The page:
Sagemaker studio performance issues - why so slow, or am I missing a trick?


Hi all, I am fairly new to sagemaker studio, but I am concerned with the speed of the model pipeline. When I run preprocessing (Tfidf), training and evaluating models locally they take under a minute, however when using sagemaker studio it has taken at least 13 minutes.

I have been running an XgBoost model based on the Abalone pipeline example and running this with my data which is around 5500 rows of text data (the text data ~1.5k characters on average per example).

The below example shows multiple pipeline runs with a HyperparameterTuner and even with the ml.c5.18xlarge and the below hyperparameter ranges, I was only able to complete the pipeline in 14 min run time (this included pre-processing step, hp-tuning, model register and model evaluation). FYI even without the tuning it still took around 14 min.

I was wondering if I am missing a trick here or is it just Sagemaker takes awhile to start? Any help would be much appreciated!


   hyperparameter_ranges = {
                            "lambda": ContinuousParameter(0.01, 10, scaling_type="Logarithmic"),

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1 Answer

If I understand correctly:

  • You're using a multi-step SageMaker Pipeline based on the Abalone example, something like shown on the screenshot here in the docs... With a small dataset of 5,500 examples (but I guess ~8MB since lots of characters per example)
  • Your comparison point is (pre-processing the TF-IDF), training and evaluating the models on local machine


SageMaker jobs (e.g. processing, training, transform) generally run on on-demand compute infrastructure: Meaning you can select the number and size of instances for each step, and only pay for the resources you use without having to manage clusters.

On the other hand, this means when a SageMaker job starts it needs to provision your compute and download your container image + scripts. In my experience, job start-up can take ~2-4 minutes or even longer, and depends on several factors (including instance type, container image size, data size and mode, etc). Reducing that time continues to be a priority for our engineering teams and a lot of progress has already been made since SageMaker was first launched.

So if your workload takes ~a minute on a modestly sized local machine, the majority of the pipeline run time you're seeing is likely dominated by infrastructure provisioning: Especially if you have a set of serial steps e.g. a pre-processing job, a training job, a transform job, etc. Switching to a larger instance type will typically be little help if your actual training/processing workload is not the bottleneck: But some instance types might be faster to provision than others.

There are many benefits to running your ML steps through SageMaker jobs rather than locally, and chaining those jobs through automated pipelines. For example:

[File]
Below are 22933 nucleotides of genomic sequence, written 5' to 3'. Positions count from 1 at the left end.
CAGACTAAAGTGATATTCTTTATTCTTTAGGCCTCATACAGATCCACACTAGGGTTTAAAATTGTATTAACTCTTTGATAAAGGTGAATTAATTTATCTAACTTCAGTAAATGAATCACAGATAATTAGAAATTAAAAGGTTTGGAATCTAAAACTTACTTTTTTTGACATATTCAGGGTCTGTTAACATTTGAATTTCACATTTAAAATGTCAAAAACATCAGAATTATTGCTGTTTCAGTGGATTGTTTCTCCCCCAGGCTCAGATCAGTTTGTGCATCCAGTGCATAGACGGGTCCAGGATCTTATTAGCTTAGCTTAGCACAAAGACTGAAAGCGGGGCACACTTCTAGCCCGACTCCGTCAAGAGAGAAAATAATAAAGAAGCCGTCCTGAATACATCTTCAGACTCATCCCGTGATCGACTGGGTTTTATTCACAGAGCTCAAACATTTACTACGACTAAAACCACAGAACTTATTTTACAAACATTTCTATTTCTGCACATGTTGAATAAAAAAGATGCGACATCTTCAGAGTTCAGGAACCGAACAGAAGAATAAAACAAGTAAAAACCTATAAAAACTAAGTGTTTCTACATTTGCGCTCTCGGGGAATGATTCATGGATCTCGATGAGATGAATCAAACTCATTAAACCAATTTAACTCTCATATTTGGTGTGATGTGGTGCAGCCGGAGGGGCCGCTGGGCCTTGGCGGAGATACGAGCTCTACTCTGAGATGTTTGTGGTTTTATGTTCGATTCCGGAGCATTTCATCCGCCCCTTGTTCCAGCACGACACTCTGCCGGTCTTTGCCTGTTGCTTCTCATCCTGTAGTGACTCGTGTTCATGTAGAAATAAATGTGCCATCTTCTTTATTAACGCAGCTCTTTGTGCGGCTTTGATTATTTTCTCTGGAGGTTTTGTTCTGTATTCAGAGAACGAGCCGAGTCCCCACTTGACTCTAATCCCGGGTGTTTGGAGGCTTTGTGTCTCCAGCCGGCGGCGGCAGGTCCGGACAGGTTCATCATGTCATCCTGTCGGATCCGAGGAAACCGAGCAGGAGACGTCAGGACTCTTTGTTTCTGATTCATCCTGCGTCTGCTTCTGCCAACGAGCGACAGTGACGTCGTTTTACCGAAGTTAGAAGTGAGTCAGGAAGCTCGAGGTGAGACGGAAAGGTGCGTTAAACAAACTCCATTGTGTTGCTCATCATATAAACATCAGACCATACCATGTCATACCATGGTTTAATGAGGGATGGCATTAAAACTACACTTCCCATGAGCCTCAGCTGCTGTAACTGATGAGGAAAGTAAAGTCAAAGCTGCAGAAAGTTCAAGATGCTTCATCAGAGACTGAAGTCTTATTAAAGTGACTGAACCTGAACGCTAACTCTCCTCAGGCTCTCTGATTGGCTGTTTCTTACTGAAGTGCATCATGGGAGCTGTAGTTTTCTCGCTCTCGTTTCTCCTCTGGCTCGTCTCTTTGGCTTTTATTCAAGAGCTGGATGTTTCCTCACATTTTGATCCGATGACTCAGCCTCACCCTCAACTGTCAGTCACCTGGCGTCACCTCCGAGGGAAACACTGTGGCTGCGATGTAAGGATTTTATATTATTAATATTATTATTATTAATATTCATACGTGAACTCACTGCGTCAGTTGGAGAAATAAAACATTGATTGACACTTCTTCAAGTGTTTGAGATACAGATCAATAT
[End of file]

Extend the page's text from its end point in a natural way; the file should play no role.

• Automated tracking of parameters, artifacts, and lineage
  • Confidence that each job is running in a clean, reproducible, containerised environment
  • Integration of logging and metrics
  • Other useful features like SageMaker Distributed for large workloads, SageMaker Debugger, and so on
  • Multi-step pipeline automation and the ability to e.g. run your pipelines on a regular schedule, or version control the pipeline definition.

In my experience this extra governance and tooling is useful for production-ready workflows, even if infrastructure introduces some extra end-to-end latency... But of course every situation is different.

If the trade-off is particularly painful in your particular phase of your current project, and interactivity+speed is more important, some tips I could suggest:

  • It is still possible to prepare data, train and evaluate models directly in a SageMaker Studio notebook just like any other notebook environment... And you can switch your notebook's compute using the toolbar menu... Just be aware that the you won't be benefiting from the SageMaker features like job lineage/experiment tracking.
  • If you wanted to still use SageMaker jobs but optimize your pipeline, you could probably squeeze everything into an XGBoostProcessor job so that your data pre-processing, model training, and evaluation happens all in one script... You could even register the model from that same script via boto3/SageMaker Python SDK. But again you're losing the tracking benefits of SageMaker jobs.
  • If you're particularly interested in running multiple training jobs and re-using the infrastructure, check out the recently launched warm pooling feature which lets you keep a training cluster alive and re-use it for faster start-up in a follow-on job.
answered 18 days ago

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